Youth representative named to newly established seat on FP2020 Reference Group

Nigerian appointee will keep the spotlight on youth issues at highest levels of leadership in the global partnership.

Washington, D.C. (April 5, 2016) – Family Planning 2020 (FP2020), the global partnership that supports the rights of women and girls to decide, freely, and for themselves, whether, when, and how many children they want to have, is pleased to announce that Margaret Bolaji will serve as the newly appointed youth seat representative on FP2020’s Reference Group.

Bolaji, from the Osun State in Nigeria, is Research Associate at the Population and Reproductive Health Initiative at the Ahmadu Bello University Teaching Hospital in Kaduna State, Nigeria, and Vice President of the UNFPA Youth Advisory Group.

The newly established seat offers a unique opportunity for meaningful participation for young people at the highest level of FP2020’s governance. The Reference Group provides overall strategic direction for the global partnership, which works with a broad array of partners and stakeholders to secure the rights of women and girls to access a full range of contraceptive supplies and information in FP2020’s 69 focus countries.

At age 27, Bolaji has demonstrated a strong passion and commitment to increasing family planning access for those who are most in need. She has served on a youth advisory group to UNFPA in Northern Nigeria to ensure that the priorities of young people in her community are reflected in UNFPA programming, and has spoken publicly on these priorities at the 2016 International Conference on Family Planning and the inaugural Nigerian Summit on Reproductive, Maternal, Newborn, Child, and Adolescent Health (RMNCAH) Accountability earlier this year.

“I am incredibly honored to join the global leaders in family planning who preside on FP2020’s Reference Group,” Bolaji said. “The importance of having young people’s voices at the table for these critical, high-level conversations must never be underestimated. We must be able to control our reproductive futures if we are to be a force in shaping the future of our planet—this is our right and our need.”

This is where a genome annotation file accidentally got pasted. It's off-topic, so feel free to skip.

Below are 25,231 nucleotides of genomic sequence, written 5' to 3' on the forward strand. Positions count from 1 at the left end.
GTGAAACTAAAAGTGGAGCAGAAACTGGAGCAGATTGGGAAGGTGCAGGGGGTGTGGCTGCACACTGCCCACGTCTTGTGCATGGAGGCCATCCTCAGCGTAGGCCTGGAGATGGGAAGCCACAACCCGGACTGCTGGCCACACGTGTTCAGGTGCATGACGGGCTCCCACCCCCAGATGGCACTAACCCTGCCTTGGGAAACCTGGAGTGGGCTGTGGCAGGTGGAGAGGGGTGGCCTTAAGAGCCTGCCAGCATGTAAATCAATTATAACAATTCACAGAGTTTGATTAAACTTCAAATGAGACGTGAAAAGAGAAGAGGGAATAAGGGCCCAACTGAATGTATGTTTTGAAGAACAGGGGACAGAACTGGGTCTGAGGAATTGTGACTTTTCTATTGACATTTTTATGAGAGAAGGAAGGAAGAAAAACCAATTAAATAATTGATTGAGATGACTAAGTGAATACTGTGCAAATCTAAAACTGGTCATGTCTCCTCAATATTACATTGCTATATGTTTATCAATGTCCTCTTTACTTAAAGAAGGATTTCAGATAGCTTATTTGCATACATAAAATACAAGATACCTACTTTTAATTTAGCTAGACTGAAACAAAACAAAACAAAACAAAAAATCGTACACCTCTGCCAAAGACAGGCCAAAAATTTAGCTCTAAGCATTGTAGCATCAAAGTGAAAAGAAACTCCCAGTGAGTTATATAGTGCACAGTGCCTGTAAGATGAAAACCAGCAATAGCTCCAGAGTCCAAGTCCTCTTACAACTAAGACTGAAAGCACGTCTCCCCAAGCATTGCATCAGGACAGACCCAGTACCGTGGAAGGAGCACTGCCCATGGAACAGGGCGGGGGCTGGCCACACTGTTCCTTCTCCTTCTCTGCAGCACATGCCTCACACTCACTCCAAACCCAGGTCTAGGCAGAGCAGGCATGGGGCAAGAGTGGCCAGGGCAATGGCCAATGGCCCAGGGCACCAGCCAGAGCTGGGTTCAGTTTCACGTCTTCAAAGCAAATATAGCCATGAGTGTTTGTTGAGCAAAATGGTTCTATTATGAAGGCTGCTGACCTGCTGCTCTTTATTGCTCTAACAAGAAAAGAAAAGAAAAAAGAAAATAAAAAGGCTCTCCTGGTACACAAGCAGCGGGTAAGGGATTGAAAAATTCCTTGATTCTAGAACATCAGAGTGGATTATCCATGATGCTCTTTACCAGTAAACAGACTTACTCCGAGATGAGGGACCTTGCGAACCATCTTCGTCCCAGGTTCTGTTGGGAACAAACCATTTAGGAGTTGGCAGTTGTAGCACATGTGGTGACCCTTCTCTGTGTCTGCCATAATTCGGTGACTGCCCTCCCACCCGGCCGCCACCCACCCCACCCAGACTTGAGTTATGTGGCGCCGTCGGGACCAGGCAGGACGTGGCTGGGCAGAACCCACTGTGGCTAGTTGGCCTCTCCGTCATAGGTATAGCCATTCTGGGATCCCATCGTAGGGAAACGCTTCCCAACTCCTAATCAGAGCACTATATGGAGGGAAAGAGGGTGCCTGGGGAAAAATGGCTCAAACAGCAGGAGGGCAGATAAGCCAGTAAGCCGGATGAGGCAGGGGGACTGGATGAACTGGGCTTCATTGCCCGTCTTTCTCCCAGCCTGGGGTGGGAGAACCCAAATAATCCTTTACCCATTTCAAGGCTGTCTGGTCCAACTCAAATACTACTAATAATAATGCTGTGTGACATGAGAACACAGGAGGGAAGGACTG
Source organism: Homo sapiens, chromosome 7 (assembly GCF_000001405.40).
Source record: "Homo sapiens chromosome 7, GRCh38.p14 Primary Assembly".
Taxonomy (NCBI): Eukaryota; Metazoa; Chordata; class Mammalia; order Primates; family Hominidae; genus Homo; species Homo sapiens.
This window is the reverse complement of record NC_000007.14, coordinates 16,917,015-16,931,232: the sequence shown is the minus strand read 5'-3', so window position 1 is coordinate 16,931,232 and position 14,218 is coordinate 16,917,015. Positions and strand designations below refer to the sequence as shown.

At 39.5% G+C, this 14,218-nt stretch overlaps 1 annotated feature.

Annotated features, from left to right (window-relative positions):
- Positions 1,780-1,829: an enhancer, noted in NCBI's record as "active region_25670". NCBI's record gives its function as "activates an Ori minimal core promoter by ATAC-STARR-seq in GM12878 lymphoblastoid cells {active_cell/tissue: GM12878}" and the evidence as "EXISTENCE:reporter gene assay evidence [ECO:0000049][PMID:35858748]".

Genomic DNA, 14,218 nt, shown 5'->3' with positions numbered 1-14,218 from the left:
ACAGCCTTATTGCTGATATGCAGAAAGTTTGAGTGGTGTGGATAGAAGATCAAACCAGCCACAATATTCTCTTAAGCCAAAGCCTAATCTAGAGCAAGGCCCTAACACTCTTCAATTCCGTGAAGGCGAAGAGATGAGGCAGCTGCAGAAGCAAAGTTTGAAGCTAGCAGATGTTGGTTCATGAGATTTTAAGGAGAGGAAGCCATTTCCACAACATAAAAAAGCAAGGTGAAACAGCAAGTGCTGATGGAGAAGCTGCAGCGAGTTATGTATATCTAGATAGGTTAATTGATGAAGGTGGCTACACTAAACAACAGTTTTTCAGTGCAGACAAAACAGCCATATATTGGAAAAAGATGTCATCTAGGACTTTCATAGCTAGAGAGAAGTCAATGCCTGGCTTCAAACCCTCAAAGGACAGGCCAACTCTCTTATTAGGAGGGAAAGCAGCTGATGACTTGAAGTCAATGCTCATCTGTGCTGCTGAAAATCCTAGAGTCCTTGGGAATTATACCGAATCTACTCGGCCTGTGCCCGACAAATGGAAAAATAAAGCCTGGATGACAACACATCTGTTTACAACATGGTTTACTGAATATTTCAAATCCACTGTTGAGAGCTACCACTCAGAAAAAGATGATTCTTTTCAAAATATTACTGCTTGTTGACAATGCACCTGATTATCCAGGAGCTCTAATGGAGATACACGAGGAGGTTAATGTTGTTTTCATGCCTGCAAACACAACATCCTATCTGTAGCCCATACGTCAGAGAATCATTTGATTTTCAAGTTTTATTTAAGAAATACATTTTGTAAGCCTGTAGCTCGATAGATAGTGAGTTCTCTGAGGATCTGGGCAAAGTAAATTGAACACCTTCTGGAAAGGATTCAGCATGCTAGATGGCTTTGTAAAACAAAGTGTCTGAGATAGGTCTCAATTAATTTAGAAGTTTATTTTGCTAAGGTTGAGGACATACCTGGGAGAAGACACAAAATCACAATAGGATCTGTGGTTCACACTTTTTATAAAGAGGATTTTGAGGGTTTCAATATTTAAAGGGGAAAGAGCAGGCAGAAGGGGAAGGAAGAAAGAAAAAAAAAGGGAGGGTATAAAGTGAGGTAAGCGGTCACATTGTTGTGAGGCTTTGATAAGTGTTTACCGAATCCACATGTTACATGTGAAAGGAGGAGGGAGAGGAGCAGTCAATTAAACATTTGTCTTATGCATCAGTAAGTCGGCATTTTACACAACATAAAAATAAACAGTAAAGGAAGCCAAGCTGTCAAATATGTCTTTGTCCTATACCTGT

Bolaji was selected from a pool of 94 applicants from 38 countries. FP2020 launched the application process in March upon announcing the new cohort of Reference Group members.

As the newest member of FP2020’s governing body, which comprises 18 members representing multilateral organizations, civil society, developing countries, donor governments, and the private sector, Bolaji will play a prominent role in helping shape FP2020 ‘s direction.

The establishment of the youth seat underscores FP2020’s deep commitment to increasing engagement with young people at all levels. FP2020 recently unveiled its new strategy for 2016-2020 to prioritize areas of work with the greatest impact, a key outcome of which is a sharpened focus on young people, adolescents, and marginalized populations to ensure they have access to a broad array of high quality contraceptive services, supplies, and information.

The Reference Group is co-chaired by Dr. Babatunde Osotimehin, Executive Director of the United Nations Population Fund, and Dr. Chris Elias, President of Global Development at the Bill & Melinda Gates Foundation.

“We are thrilled to welcome Margaret to the Reference Group, and look forward to having her passion, insights, and experience help inform and guide our efforts,” said Drs. Osotimehin and Elias. “It is important that young people are part of the global conversation about their contraception and family planning needs, so solutions are designed with them rather than for them.”

The world’s youth population is the largest in history – totaling some 1.8 billion between the ages of 10 and 24—and many live in the world’s poorest countries. Their potential is too often hindered by extreme poverty, stigma or discrimination, or lack of basic information about or access to reproductive health.

Furthermore, complications in pregnancy and childbirth are the second leading killer of adolescent girls in developing countries.  Empowering young girls and adolescents through access to contraceptive information and supplies can help change the social and cultural norms of communities, and have a powerful ripple effect across all 17 Sustainable Development Goals, generating myriad benefits to women, families, communities and society in terms of health, energy use, educational opportunities, and workforce opportunities.


For more information contact:
Lauren Wolkoff
Communications Director, FP20202

Source: FP2020

Leave a Comment